Johnny Depp's Daughter Exposed a Huge Misconception About Domestic Violence

May 31st 2016

Lucy Tiven

In the wake of actress Amber Heard's allegations that actor Johnny Depp physically assaulted her, Depp's daughter Lily-Rose Depp shared two Instagram posts in support of the actor, on Sunday.

Heard's allegations stem from a May 21 incident when cops were called to Depp's home about an alleged domestic dispute and ultimately determined "a crime did not occur," according to the Associated Press. At that time, Heard declined to press charges.

Last Friday, Heard appeared at Los Angeles County Superior court and was granted a temporary domestic violence restraining order against Depp, the Washington Post reported.

Though the issue remains ongoing, Lily-Rose Depp's posts highlight the damaging misconception that all domestic abusers are monsters, whose other relationships reflect or corroborate abuse allegations.

"My dad is the sweetest most loving person I know, he's been nothing but a wonderful father to my little brother and I, and everyone who knows him would say the same," reads Lily-Rose Depp's first post.

These things may be entirely true, but using them to discount Heard's account of events glazes over the fact that victims' experiences with abusers are often very different from other relationships alleged perpetrators have had over the years.

"While it is not unheard of that abusers can often demonstrate abusive behavior outside of their intimate relationships, they also often come off as the kindest, most generous people to others," Claudia Garcia-Rojas, the co-director of the Chicago Taskforce on Violence Against Girls & Young Women, told Cosmopolitan.

Myth of the "monster."

“Batterers [sic] typically present a different personality outside the home than they do inside, which complicates a woman’s ability to describe her experiences to people outside the relationship,” K.J. Wilson, an advocate for survivors of domestic violence and sexual assault wrote in "When Violence Begins at Home" according to the Georgia Coalition Against Domestic Violence.

The unfortunate reality is that abusers come in all shapes and sizes, and accounts of abuse can seem unbelievable to those who have known alleged abusers in other contexts.

"Sticking with the pervasive idea that abusers are monsters makes it easier to overlook those people who are in dangerous relationships with otherwise regular folks," Teresa Newsome pointed out on Bustle.

This myth that abusers are monsters also diminishes how common domestic violence actually is.

Both domestic abusers and victims of domestic abuse come from all walks of life and aren't always easy to spot from the outside of an abusive relationship.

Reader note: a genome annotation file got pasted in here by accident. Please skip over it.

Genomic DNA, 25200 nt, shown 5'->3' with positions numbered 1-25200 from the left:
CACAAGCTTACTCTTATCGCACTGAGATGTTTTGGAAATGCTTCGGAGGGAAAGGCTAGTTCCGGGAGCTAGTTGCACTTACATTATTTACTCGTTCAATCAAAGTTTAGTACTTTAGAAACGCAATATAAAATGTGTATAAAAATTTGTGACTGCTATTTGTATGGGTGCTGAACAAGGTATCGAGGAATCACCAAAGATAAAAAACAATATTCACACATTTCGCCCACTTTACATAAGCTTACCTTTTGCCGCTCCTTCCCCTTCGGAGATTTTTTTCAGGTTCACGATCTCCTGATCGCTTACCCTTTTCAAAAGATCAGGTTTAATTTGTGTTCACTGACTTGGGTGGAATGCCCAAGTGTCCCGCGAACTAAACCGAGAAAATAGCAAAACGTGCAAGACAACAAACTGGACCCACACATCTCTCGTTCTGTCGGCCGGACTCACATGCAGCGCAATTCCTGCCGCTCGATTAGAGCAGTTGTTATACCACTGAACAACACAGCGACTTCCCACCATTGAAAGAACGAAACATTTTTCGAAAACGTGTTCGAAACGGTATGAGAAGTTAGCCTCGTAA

"It is for this reason that we should caution the use of the word 'monster' when referring to abusers," Garcia-Rojas told Cosmo. "When we use the word 'monster' to describe an abuser, we not only pathologize the abusers, we also assume that domestic violence is a rare occurrence."

One in three women and one in four men have experienced physical violence from an intimate partner, according to the National Coalition Against Domestic Violence.

"Domestic violence is an epidemic affecting individuals in every community, regardless of age, economic status, sexual orientation, gender, race, religion, or nationality," the NCADV pointed out.

Pointing out that alleged abusers are actually "good guys" can become a way of silencing and blaming victims.

"There are some true monsters out there," Newsome wrote on Bustle. "But even everyone's favorite 'nice guy' (or girl) can be an abuser. Sometimes abusers are really nice and funny (until they're not). Sometimes they're your best friends, or the love of your life. Sometimes they're really sensitive, caring people who lose control once in a while."

Depp's ex Vanessa Paradis also reportedly spoke out in defense of the actor, according to a note obtained by TMZ.

"In all these years I have known Johnny he has never been physically abusive with me, and this looks nothing like the man I lived with for 14 wonderful years," Paradis allegedly wrote. The letter also allegedly asserted that Depp was a "sensitive, loving and loved person."

Actor Paul Bettany, who co-starred with Depp in several films, spoke out in defense of the actor on Twitter.

Bettany posted a follow-up tweet clarifying that he meant to criticize Depp's "trial by Twitter," not silence or blame victims of abuse, but not before Twitter users pointed out that his experiences didn't discount Heard's allegations.

The temporary restraining order against Depp will remain in effect until a June 17 hearing.

Depp's lawyer, Laura Wasser, has maintained that the restraining order was financially motivated.